Epitaphe are a French progressive death/doom band and this is their second album.
Featuring three near-20-minute songs bookended by a 3-minute intro and outro, II is a mammoth 63-minute offering from this enticing entity. For a simplistic starting point, think of a mix of bands such as Opeth, Nile, and Pink Floyd, and then realise that Epitaphe have even more to offer than this would lead you to believe.
The band’s style merges funeral doom with doom-infused death metal and atmospheric progressive metal elements. Despite the huge songs, this is predominantly a death metal style, just not a generic, standard one. Epitaphe enhance and enrich their music with so much more; the progressive parts of the music in particular are keenly felt.
II is replete with everything from airy progressive moods to brutal blasting aggression, and much between. Beauty and resplendence sit alongside darkness and misery as the colossal music runs through its playing time, visiting many different shores along the way to its ultimate destination.
There’s an emotive intensity to the faster, harsher sections that’s undeniably abrasive, yet retains a mood-based feel that feeds into the greater whole. Atmosphere is an integral part of Epitaphe’s sound, and this is created and maintained by even the pure death metal parts, not just the progressive or doom ones. Working in concert to produce broad soundscapes that boast multiple high quality moving parts, the songwriting and performances never let the direction of the music wander too far off course, despite the length of the main songs. This is music that’s layered with progressive accoutrements and textured with well-crafted emotive seasoning. Everything here feels essential, even the stylistic detours, and it all contributes to a well-rounded experience that’s as enjoyable as it is impressive.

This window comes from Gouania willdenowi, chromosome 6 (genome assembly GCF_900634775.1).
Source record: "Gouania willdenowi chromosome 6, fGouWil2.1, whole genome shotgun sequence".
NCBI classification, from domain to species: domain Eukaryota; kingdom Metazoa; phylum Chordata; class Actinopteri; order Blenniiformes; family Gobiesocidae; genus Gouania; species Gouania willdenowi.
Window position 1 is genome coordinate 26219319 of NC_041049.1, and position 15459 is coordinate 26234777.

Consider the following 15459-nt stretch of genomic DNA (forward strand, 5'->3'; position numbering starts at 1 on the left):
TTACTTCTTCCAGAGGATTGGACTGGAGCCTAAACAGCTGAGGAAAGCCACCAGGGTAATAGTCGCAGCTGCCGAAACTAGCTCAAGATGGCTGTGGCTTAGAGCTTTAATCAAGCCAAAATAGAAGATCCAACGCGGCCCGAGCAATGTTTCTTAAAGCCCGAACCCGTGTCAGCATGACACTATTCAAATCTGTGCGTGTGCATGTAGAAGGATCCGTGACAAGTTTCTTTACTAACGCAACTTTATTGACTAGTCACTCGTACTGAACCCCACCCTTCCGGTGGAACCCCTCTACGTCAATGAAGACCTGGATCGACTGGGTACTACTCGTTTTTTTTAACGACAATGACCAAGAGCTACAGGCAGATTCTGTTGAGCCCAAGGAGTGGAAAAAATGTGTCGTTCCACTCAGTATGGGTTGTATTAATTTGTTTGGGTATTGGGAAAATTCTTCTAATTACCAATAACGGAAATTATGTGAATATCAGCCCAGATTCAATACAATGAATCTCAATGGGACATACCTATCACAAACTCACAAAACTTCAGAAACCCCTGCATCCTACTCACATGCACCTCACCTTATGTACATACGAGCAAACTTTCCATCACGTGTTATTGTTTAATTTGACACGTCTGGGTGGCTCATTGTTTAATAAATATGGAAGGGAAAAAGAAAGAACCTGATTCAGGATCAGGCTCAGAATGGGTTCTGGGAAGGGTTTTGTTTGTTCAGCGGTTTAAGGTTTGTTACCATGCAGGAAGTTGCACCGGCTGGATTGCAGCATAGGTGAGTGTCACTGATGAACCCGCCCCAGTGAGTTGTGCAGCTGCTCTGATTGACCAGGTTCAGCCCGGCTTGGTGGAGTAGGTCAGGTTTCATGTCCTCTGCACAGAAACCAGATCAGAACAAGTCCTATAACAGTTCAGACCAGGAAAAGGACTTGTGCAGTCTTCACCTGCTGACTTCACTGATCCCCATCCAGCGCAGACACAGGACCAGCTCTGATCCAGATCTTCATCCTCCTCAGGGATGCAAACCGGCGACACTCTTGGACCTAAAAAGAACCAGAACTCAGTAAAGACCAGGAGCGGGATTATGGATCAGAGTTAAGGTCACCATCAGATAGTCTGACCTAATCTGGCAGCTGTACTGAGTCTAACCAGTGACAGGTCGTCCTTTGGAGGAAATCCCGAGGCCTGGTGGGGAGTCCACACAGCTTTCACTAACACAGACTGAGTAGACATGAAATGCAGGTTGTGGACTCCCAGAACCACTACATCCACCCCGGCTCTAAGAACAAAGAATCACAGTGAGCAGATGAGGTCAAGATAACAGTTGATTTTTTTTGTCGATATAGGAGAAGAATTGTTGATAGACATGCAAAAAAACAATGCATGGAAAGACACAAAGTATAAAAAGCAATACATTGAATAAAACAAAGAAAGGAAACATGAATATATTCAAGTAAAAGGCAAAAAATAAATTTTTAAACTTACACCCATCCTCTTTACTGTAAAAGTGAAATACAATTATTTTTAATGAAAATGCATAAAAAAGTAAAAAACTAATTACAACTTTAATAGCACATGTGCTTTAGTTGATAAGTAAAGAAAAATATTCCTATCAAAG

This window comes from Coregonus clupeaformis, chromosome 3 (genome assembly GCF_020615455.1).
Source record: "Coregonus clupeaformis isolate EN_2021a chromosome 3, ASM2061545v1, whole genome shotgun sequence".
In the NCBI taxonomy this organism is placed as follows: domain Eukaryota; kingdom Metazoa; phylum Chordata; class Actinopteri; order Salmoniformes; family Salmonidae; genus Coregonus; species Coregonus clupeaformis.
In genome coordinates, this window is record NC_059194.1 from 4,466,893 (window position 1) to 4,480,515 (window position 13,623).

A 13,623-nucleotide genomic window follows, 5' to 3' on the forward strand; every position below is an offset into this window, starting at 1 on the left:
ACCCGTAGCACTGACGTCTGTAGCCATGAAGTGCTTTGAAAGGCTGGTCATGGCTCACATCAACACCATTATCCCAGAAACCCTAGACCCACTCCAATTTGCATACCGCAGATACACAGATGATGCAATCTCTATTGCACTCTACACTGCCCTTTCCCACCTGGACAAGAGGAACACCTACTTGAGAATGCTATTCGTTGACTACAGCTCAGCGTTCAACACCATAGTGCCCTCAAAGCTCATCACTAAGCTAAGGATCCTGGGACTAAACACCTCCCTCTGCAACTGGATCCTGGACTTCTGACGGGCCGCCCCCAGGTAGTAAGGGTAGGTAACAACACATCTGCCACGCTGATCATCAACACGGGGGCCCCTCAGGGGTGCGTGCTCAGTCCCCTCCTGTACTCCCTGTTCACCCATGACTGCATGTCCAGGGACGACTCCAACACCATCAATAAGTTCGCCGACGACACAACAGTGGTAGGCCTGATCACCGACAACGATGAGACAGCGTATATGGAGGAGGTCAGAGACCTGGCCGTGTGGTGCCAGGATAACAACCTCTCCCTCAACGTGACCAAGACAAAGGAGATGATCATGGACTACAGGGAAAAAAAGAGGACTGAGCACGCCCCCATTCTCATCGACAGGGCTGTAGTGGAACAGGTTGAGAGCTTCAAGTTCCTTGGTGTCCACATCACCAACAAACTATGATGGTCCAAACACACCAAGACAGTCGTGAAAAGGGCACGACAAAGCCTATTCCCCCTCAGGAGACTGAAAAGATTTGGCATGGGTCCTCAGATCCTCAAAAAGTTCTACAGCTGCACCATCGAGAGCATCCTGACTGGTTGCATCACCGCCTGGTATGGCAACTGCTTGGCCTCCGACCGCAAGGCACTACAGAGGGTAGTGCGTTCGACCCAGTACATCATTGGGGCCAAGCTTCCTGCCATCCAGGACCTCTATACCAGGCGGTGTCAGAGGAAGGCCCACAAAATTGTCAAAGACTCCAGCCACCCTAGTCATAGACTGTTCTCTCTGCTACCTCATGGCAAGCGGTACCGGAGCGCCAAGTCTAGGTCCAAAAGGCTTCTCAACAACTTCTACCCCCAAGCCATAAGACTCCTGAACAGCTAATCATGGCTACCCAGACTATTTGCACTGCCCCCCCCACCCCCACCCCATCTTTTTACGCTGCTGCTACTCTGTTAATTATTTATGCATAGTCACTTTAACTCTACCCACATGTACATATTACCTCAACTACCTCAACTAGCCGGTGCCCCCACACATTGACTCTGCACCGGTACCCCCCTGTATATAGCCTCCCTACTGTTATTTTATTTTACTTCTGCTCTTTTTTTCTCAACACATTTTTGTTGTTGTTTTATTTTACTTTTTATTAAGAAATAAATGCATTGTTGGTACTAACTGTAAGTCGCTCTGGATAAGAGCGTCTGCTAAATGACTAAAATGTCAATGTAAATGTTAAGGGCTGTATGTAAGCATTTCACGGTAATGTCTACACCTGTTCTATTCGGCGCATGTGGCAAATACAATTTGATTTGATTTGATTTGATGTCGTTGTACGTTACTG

The merging of, and sometimes sharp collision of, brutality and beauty has rarely been as well-expressed as it is here. II is a ground-shaking album of titanic proportions, yet still manages to forge a personal relationship with the listener in a way that many lesser-skilled bands would kill for.
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